Saturday, October 19, 2013

State of the Union: Fall TV Shows

There was a huge flurry of news today regarding many of the new shows this fall, so I thought I'd put all the information about each new show in one place so any readers who haven't seen the individual announcements would know where each series stands.

I will update this list periodically, as more shows' fates are revealed. (Updated: December 6, marked with *)

Tuesday, October 15, 2013

Pilot Review: The Tomorrow People


The Tomorrow People (Wednesdays at 9:00 on The CW)

The Tomorrow People has a lot working against it: it's on The CW, its title sucks, and its premise is a rip off of a dozen (or more) more popular works. Just off the top of my head, The Tomorrow People bears more than a passing resemblance to X-Men, Heroes, Misfits and Alias, to the point that the pilot sometimes feels like a pastiche of old scripts and lines from these superior serials. But it also has a sense of humor about itself, and it moves at a quick, action-filled clip so that we don't really get the sense of deja-vu that is lurking around every corner.

Thursday, October 10, 2013

Pilot Review: Once Upon a Time in Wonderland


Once Upon a Time in Wonderland (Thursdays at 8:00 on ABC)

After a messy, convoluted, bloated, cheesy, mostly unsuccessful second season, Once Upon a Time needed an injection of new blood. So creators Edward Kitsis and Adam Horowitz did it; but rather than giving the jolt of energy to the flailing ABC drama, they put it into a new show instead: the clunkily-titled Once Upon a Time in Wonderland. More of an extension than a spin-off, since it doesn't feature any characters from the parent series, Wonderland is nonetheless the shot of espresso this now-franchise needed to seem exciting again. And despite some stumbles, it's just that: exciting.

Monday, October 7, 2013

Brief Reviews: Betrayal, Super Fun Night, Hostages, The Millers



Even though I've seen all the pilots that have aired so far (and one that hasn't), I've fallen behind in reviewing them because there was a glut these past couple of weeks. So below are a few reviews for shows I never got around to writing in-depth reviews for: Betrayal and Super Fun Night on ABC, and Hostages and The Millers on CBS.

Thursday, October 3, 2013

Pilot Review: The Originals


The Originals (Tuesdays at 8:00 on The CW; Premieres October 3)

I gave up on The Vampire Diaries very early into its most recent season (its fourth). After a rocky beginning to season one, the show grew into one of television's more entertaining primetime soaps. Some of that fun got lost by the end of the third season when the show took the inevitable turn of making its leading human lady into a vampire. That's about the time I stopped watching it, though not solely because of this turning point. I also hated vampire Klaus (Joseph Morgan), who originally boarded the show in the second season and just never left, despite the writers constantly running his storyline into walls. Now he's getting his own spin-off, and I'm about as taken with it as I was with the later seasons of the parent series... which is to say, I'm not really taken with it at all.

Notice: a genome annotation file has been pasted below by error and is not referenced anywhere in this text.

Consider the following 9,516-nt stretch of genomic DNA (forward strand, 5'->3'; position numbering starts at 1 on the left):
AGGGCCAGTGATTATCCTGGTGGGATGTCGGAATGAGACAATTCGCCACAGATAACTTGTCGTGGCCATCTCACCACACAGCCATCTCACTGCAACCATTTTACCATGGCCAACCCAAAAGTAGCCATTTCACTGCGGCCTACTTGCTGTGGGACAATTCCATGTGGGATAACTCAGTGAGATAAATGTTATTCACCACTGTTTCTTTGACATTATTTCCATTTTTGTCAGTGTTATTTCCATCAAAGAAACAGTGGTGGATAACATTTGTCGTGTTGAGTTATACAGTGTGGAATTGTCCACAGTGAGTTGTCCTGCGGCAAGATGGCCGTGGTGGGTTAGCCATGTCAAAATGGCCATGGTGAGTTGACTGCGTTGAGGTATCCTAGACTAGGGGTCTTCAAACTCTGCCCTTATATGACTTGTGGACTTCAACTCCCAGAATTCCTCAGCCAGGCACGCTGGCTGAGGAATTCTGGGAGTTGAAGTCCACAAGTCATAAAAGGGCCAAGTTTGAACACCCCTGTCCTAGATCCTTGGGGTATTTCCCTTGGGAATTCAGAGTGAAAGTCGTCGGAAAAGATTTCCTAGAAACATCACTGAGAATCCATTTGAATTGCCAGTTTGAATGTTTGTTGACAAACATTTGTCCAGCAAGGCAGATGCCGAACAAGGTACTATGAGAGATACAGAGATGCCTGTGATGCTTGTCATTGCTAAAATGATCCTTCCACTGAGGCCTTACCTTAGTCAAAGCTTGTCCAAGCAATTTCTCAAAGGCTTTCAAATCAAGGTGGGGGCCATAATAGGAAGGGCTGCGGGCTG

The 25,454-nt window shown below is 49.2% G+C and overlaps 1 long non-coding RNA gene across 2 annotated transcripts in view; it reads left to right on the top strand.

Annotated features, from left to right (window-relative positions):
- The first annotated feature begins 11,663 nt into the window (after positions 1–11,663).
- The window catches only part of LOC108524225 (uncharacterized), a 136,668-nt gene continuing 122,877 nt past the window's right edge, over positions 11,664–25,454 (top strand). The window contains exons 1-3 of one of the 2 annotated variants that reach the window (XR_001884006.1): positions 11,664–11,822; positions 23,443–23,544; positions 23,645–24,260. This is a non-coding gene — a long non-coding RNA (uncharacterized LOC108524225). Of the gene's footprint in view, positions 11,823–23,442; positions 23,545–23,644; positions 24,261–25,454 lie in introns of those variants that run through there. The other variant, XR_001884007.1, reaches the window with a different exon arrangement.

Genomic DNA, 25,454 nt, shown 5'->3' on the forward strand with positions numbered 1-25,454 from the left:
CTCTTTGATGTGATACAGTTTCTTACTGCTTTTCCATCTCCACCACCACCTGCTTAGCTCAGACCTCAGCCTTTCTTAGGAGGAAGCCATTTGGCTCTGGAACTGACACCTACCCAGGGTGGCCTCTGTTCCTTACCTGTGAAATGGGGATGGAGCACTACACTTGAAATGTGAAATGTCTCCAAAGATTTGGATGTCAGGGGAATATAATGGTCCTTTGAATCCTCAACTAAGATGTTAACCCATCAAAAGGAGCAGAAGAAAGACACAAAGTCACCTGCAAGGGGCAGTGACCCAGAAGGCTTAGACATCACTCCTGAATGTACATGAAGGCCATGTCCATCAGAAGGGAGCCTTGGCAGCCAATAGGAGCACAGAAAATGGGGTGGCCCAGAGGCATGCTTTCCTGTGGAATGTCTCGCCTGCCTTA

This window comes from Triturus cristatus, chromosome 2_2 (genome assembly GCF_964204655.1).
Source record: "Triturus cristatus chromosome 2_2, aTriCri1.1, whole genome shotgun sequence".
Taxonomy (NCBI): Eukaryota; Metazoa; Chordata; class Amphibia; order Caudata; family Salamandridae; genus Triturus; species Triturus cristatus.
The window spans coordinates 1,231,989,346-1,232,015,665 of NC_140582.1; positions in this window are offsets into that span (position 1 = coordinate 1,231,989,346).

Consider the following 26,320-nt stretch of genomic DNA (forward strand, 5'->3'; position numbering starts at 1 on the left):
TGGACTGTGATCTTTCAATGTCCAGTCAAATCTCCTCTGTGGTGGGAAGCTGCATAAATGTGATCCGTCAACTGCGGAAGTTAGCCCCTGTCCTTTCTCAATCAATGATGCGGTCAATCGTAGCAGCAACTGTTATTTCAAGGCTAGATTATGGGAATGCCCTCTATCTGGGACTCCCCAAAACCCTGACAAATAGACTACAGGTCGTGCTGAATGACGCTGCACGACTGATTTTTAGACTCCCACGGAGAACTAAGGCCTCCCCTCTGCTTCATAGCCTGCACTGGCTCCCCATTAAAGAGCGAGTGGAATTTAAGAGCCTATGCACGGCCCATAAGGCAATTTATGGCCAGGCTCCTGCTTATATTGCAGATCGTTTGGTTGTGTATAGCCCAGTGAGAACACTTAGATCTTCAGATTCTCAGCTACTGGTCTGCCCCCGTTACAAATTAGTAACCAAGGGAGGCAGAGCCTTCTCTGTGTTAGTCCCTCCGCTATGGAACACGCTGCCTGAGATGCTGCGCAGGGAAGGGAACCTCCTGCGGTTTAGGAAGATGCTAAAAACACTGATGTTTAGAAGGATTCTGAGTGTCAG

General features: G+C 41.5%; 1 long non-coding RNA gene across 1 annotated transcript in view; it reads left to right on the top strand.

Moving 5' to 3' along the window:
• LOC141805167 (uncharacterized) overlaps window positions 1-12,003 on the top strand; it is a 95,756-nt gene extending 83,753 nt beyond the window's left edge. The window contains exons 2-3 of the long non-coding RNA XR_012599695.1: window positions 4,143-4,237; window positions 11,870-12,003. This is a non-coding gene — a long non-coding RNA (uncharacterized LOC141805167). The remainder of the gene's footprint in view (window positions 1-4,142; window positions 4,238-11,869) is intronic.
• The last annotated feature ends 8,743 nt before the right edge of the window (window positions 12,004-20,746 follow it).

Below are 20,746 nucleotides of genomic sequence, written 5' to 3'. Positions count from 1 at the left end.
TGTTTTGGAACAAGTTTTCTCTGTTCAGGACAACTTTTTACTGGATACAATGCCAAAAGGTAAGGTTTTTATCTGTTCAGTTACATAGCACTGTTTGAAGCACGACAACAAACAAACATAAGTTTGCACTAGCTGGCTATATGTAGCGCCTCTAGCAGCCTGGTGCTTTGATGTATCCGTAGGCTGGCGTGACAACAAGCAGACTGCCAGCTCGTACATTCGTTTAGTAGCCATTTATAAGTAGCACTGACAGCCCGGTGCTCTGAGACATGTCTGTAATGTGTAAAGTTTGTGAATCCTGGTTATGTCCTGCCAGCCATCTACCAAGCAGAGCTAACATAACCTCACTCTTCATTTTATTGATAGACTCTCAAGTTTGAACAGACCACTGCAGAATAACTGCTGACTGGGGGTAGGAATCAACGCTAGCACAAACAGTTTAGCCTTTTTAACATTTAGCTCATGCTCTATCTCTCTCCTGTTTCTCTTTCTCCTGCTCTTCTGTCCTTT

Pilot Reviews: Welcome to the Family & Sean Saves the World



With the departure of The Office and 30 Rock, NBC has begun to restructure its Thursday night comedy lineup as family-centric rather than workplace-centric. The centerpieces are the returns of beloved sitcom stars Michael J. Fox (whose show last week didn't do as well, critically or commercially, as I'm sure NBC had hoped) and Will & Grace's Sean Hayes. Joining them are Parks & Recreation, the sole survivor of the workplace comedies, and Welcome to the Family, a much less ballyhooed, nontraditional family sitcom starring Emmy nominee Mike O'Malley (Glee, Yes Dear) and Mary McCormack (In Plain Sight). They're a mostly uneven blend, and mostly uneven in quality as well.

Wednesday, October 2, 2013

Pilot Review: Ironside


Ironside (Wednesdays at 10:00 on NBC; Premieres October 2)

When NBC's schedule was announced back in May, many (including myself) scratched their heads at the inclusion of Ironside, a low-key remake of the successful 1960s/1970s cop show starring America's favorite investigator, Raymond Burr. Burr had already established himself as a huge television draw in Perry Mason, and Ironside proved his lasting popularity. NBC's remake, the newest in a long string of questionable television updates (see: CW's Melrose Place; ABC's L.A. Dragnet, Night Stalker and Charlie's Angels; and NBC's own Bionic Woman and Knight Rider), does not have the same pedigree in its leading man, Blair Underwood, nor does it have much appeal to a young audience. After viewing the pilot, considering all these factors, I'm even more confused by what Ironside is doing on the fall schedule. To overcome such obstacles as a passe concept and a leading man who has never successfully carried his own show, I would have thought something in Ironside was great. I'm still left looking for that greatness.